How to Write CVs and Cover Letters
If you already know what a cover letter is, then feel free to forward this part. But for people who don't know, here's a definition for the question, what is a cover letter? A cover letter is a formal letter that accompanies your CV when it goes to a recruiter / employer. It's another important tool in "selling" you, by highlighting your unique skills/talents/achievements and by filling in any gaps in information that a resume may not cover.
The important thing to realise is that it is an essential formal piece of writing that tells the recruiter – in a nutshell – why you should get a job interview!
To complete your CV, you'll need to know your dates of employment at each of your previous role, when you went to school. You'll also need to be able to describe your skills and accomplishments on the job, so put some thought into those areas. Before you actually start writing, spend time just thinking about how you'll present yourself in the resume. What is your objective in seeking a job? This objective should serve as a sort of bull's-eye to structure your resume around. What have been your most significant accomplishments? You’ll want to highlight them. What unique qualities do you bring to an employer? Think in terms of benefits.
Decide on a format and stick to it. Before you can start writing a resume, you'll need to decide if the functional or chronological format which will work best for you. Remember, you want to put yourself and your abilities in the best light. Keep it simple, easy to read font. Start with a Profile – clear, succinct and in the 3rd person format. Relevant education, don’t go back to primary school, the last 5 year summary of job history, professional bodies you belong too. Start with your most recent position first and be concise. Don't use "responsibilities included" or "responsible for." It's a waste of space. Use bullets, rather than long paragraphs.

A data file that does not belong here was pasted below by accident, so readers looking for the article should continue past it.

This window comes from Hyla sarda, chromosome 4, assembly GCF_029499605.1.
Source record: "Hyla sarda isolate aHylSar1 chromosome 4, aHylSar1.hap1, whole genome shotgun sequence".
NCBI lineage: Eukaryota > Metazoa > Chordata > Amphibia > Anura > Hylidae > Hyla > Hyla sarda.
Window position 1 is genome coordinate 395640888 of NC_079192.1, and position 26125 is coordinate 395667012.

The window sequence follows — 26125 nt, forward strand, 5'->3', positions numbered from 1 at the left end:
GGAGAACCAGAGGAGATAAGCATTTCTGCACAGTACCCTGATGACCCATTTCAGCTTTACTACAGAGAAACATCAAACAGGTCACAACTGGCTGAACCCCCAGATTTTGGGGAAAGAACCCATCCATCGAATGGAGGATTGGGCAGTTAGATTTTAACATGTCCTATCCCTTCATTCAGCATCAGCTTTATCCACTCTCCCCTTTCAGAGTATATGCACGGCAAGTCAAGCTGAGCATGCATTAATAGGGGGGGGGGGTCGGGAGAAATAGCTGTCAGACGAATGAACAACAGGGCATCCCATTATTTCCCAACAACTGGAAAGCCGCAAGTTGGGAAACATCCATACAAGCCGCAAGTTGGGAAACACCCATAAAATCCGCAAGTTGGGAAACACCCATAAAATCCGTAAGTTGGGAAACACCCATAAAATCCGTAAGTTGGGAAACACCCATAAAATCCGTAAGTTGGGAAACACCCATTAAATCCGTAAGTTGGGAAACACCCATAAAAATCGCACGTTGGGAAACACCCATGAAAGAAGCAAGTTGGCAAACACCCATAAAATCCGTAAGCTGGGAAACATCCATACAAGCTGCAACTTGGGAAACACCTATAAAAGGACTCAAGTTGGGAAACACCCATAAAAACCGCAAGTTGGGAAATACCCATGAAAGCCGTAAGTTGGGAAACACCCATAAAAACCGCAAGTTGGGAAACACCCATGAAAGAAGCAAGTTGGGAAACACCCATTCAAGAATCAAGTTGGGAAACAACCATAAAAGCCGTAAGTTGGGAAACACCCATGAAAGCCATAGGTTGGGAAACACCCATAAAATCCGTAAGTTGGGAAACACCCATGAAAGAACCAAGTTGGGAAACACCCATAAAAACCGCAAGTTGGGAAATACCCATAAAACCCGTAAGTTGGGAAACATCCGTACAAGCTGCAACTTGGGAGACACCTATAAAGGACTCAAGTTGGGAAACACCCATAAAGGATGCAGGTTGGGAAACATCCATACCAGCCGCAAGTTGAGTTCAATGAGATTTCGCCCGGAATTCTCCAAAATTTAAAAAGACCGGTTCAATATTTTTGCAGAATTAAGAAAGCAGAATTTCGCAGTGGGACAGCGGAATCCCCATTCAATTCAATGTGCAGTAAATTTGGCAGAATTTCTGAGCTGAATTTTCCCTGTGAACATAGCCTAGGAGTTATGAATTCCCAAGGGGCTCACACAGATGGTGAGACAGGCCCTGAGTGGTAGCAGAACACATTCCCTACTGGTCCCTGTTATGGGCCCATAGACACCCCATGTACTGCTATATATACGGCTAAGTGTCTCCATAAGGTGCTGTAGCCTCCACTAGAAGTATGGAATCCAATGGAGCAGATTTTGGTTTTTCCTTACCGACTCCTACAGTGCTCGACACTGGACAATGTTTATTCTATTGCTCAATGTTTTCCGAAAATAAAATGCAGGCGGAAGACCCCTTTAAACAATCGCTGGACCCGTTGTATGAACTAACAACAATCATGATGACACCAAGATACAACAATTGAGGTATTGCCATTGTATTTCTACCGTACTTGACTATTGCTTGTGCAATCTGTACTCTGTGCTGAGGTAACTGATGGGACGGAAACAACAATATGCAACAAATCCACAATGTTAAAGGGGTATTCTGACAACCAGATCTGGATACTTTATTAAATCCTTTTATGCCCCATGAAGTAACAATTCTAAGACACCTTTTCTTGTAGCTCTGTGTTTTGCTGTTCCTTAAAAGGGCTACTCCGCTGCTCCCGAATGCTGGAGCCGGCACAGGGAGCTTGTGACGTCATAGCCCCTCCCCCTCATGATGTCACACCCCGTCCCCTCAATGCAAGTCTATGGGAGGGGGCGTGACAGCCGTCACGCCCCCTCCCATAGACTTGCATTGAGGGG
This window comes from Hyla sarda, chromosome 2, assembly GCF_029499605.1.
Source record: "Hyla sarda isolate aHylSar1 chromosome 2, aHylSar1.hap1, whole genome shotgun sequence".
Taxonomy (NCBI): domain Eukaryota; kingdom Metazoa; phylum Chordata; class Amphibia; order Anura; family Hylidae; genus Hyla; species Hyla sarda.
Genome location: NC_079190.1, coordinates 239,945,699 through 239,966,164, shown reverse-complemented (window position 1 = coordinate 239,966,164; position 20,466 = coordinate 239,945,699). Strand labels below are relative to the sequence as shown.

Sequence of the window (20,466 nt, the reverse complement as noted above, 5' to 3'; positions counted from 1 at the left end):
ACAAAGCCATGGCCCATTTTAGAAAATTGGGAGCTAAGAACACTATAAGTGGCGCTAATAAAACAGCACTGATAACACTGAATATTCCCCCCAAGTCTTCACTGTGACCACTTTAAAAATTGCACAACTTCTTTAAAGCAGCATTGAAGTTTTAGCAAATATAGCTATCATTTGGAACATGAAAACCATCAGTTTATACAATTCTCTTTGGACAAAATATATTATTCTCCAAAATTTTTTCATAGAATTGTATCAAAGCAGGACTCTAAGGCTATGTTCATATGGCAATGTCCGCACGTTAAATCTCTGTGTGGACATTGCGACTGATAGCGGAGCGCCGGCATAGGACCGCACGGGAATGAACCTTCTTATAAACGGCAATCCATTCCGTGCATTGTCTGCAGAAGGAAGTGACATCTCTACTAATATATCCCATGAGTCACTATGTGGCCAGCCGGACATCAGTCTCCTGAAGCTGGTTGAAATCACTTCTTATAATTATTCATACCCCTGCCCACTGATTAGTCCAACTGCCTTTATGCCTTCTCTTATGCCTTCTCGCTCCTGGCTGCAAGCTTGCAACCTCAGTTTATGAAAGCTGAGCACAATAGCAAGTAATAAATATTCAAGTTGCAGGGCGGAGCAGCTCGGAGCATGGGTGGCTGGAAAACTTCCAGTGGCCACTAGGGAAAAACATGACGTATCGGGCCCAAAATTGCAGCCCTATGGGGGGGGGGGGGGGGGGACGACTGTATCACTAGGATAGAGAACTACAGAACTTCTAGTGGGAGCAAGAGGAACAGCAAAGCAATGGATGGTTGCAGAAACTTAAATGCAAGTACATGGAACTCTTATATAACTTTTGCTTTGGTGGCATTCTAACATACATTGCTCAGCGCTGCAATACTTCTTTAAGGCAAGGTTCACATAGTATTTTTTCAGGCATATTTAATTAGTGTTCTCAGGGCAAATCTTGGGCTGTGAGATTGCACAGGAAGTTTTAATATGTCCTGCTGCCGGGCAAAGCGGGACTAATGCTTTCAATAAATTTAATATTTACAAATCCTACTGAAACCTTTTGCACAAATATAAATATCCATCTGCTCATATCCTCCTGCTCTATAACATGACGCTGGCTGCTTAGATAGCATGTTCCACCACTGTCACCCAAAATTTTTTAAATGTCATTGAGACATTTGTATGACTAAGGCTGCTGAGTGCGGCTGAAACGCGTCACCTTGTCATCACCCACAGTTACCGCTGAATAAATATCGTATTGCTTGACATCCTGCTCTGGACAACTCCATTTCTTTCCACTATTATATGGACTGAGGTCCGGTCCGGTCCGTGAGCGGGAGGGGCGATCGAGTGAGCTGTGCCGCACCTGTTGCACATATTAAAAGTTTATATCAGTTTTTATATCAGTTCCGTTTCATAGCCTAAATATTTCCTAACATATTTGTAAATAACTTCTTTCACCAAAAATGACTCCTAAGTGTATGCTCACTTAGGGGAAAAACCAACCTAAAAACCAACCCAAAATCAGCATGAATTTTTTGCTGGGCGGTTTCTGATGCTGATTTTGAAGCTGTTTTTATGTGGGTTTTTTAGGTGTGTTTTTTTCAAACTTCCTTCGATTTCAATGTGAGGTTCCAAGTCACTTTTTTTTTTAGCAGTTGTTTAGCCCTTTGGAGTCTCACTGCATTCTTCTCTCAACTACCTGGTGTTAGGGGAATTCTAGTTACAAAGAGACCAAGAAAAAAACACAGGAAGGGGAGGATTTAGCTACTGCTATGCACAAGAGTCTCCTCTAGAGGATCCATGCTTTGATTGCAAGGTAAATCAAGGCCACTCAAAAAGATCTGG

Review, edit, and proofread like a maniac. One of the biggest resume mistakes is typos or grammatical errors. These errors may seem trivial, but they can cost you the interview, and ultimately the job. After all, if you can't be bothered to make sure that your resume is 100% accurate, what guarantee is there that your job performance will be high calibre?
Get someone else you trust to look at it. It can be really helpful to get someone who knows you to look at your CV. Not only are they more likely to catch simple errors, but they may point out strengths you've missed or underemphasised. Tell them you want their honest opinion and you're open to questions. Use their input to clarify your CV.
Keep it relevant and short. As a general rule 2 to 4 pages will allow you to present yourself in a professional manner on your CV. You can go into more detail in your job interview, your CV primarily is only to get you the job interview.